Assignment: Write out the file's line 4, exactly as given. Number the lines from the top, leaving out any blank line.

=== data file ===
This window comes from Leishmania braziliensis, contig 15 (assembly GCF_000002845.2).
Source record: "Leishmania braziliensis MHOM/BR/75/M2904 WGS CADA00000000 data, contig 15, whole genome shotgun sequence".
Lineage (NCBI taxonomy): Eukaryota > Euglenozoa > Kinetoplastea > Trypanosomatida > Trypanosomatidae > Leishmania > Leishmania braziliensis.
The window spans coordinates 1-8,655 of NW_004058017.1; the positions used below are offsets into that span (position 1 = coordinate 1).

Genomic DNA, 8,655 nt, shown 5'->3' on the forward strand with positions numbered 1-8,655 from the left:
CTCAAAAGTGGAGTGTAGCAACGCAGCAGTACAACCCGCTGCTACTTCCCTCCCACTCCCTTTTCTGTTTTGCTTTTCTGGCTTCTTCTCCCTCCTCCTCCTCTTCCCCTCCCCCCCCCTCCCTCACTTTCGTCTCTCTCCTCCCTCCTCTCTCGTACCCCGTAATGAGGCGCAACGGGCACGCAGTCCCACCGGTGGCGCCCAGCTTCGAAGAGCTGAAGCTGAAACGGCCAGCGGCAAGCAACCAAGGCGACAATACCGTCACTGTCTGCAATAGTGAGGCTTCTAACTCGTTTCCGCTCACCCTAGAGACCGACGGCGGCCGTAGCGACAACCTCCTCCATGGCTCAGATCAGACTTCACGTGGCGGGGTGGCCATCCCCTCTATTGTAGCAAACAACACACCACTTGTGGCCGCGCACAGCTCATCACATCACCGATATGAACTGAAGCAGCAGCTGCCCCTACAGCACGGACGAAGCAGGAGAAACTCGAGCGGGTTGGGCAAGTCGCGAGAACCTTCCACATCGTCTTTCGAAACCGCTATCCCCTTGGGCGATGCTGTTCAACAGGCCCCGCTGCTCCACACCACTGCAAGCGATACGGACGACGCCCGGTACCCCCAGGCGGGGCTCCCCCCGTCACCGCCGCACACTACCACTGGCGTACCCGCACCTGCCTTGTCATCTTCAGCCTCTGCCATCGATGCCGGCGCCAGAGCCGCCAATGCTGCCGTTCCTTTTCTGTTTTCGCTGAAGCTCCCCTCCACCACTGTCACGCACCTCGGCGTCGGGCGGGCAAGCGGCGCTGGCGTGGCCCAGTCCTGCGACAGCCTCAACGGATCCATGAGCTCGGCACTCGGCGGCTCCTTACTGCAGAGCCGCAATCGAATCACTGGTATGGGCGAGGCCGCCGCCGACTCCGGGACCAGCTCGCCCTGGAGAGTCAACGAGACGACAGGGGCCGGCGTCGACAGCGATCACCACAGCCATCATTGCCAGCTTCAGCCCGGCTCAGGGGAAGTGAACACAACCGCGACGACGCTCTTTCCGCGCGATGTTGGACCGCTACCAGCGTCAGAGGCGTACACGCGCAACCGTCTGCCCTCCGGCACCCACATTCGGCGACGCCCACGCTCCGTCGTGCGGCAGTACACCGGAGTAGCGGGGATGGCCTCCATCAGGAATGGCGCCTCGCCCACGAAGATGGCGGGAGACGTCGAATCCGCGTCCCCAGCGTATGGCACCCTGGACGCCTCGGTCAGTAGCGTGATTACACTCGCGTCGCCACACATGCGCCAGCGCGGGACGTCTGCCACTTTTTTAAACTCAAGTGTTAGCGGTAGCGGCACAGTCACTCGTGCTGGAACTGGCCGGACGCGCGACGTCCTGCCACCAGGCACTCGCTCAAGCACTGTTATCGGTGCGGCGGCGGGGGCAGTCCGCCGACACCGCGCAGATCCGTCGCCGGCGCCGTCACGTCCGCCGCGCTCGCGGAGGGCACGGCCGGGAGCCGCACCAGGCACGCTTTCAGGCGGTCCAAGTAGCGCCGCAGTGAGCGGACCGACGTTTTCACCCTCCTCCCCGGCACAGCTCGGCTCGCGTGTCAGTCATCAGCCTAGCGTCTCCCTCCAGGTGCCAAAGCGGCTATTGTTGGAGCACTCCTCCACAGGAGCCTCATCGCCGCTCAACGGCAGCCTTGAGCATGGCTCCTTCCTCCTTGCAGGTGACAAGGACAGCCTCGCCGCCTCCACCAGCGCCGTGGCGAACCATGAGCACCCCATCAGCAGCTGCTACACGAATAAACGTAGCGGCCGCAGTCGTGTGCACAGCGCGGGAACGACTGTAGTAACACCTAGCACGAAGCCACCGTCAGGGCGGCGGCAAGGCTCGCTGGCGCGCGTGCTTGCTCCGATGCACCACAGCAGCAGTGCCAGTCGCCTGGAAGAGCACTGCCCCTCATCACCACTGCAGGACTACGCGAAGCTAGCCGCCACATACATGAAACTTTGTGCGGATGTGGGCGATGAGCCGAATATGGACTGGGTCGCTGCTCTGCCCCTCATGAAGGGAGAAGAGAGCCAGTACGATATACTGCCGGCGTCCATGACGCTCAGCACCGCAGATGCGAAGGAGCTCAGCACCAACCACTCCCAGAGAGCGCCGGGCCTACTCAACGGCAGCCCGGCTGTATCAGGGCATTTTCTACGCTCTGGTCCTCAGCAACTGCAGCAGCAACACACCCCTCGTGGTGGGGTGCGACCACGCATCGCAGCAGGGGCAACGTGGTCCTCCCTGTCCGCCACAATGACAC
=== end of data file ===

The window spans coordinates 1-8,655 of NW_004058017.1; the positions used below are offsets into that span (position 1 = coordinate 1).